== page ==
Police 1Not many professions these days allow you to retire after just 20 years with a comfortable pension and benefits. But if you want to retire early with a pension that will allow you to live comfortably, continue supporting your family, and maybe even travel, you should consider becoming a police officer.

Police officers in most states are eligible for retirement after 20 years, and they receive a good pension. The average pension for a retired police officer is about $58,563. If you want to work longer than 20 years, you’ll collect a bigger pension. A retired police officer in Carlsbad, California who put 28 years into the force will get a pension of about $76,440, for example. It’s common for police officers to retire after they put in their 20 years, and rare to see an officer still working the beat after two decades.


Police Officers Earn Great Pensions

It’s true that being a police officer is dangerous. According to the Bureau of Labor Statistics, policing is one of the most difficult occupations, with one of the highest rates of injury and death. However, many police officers enjoy the excitement of working on the streets. You need strong people skills to be a police officer, since you’ll need to defuse tense situations and work with some members of the public who will have no reason to welcome your attention.

When you go to school online for a degree in criminal and social justice, you’ll be qualified to hold a number of law enforcement positions. A police officer earns an average salary of about $56,980 a year, while a police chief earns around $82,710 a year, and a federal law enforcement agent earns about $103,180. If you choose to spend your career as a police officer, you’ll be eligible for a pension that equals about half of your highest annual salary with overtime.

In many locations, your pension will increase substantially with each additional year you spend on the force. Police departments appreciate veteran officers who want to stay on the force, because they can impart the wisdom of their many years of experience to the new recruits, helping them learn to handle the many delicate situations police officers encounter. If you join the force in your mid-to-late-20s and stay on until you’re 55, you can receive a pension large enough to allow you and your spouse to live comfortably throughout your retirement. In another career, you’d have to earn twice as much, and save half your salary every year, to get the kind of generous pension you’d get as a police officer. You’ll get full health care benefits as a retiree, too.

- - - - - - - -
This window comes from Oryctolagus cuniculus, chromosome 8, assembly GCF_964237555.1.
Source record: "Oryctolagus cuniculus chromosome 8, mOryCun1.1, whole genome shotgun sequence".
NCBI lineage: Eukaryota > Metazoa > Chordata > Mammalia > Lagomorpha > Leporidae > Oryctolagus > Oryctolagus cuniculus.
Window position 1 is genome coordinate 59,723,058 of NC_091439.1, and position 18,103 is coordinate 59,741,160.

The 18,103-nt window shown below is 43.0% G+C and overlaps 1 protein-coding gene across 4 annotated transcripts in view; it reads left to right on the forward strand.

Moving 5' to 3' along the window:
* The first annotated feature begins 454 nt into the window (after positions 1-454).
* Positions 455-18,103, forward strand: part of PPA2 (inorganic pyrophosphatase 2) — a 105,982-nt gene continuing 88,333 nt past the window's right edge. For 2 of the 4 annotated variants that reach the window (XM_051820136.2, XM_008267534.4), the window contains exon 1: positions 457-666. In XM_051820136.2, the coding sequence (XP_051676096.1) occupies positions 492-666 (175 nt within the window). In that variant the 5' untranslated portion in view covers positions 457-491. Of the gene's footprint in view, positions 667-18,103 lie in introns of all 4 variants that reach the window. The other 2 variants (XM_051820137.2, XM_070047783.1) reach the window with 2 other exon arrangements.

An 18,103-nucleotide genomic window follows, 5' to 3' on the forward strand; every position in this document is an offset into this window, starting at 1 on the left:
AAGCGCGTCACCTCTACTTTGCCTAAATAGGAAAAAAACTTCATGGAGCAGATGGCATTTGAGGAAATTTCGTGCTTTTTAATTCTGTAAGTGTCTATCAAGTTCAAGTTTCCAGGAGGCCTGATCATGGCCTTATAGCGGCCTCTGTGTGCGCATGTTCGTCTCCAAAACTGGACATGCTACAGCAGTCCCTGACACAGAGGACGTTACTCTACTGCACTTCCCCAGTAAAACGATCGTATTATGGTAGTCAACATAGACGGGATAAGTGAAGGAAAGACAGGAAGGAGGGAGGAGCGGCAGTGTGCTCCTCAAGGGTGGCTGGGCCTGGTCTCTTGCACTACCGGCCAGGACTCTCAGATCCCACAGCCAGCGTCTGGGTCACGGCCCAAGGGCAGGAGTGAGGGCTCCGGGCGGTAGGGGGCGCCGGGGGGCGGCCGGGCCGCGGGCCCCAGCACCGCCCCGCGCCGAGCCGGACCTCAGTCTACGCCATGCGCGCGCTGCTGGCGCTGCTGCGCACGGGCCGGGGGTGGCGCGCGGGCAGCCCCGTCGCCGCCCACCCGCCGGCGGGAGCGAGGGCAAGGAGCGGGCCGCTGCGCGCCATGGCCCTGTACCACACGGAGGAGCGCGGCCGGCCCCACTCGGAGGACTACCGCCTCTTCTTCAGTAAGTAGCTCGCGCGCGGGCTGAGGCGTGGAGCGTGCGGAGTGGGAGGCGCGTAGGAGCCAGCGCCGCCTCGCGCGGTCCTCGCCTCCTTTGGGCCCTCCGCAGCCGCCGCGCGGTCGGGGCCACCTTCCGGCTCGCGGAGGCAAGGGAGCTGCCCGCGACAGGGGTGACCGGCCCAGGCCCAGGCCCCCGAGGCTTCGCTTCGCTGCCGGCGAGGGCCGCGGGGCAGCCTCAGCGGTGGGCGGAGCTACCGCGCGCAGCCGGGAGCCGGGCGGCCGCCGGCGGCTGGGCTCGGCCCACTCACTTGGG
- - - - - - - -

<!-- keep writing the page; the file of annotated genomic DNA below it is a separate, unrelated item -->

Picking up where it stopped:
Early Retirement Is Popular Among Police Officers

Police 2

Law enforcement is one of the few careers in which early retirement is the norm, not the exception. Most young police officers already anticipate their retirement from the day they begin on the force. While some seasoned veterans remain on the force after they become eligible for retirement, that’s a choice, not a requirement.

Most young police officers join the force in their 20s and retire in their 40s or early 50s, ready to start a second career in private investigation or security. Some start their own businesses.


You Can Move Up the Ladder, Too

It’s true that not many police officers continue working the beat as they approach middle age. Many take desk jobs and begin working their way up the ladder as they get older. Some become detectives or investigators. With a Master’s in Criminal and Social Justice, you could even be qualified to teach criminal justice or law enforcement at the university level after you leave the force.

If you’re looking for a career option that will let you retire early with a good pension, you might want to consider becoming a police officer. Law enforcement is an exciting career that allows you to be of service to others. You’ll be eligible for retirement after 20 years, and if you continue working for longer than 20 years, you’ll earn even more pension money. Enjoy a comfortable retirement from an early age, or use the money to begin a second career. The choice is yours.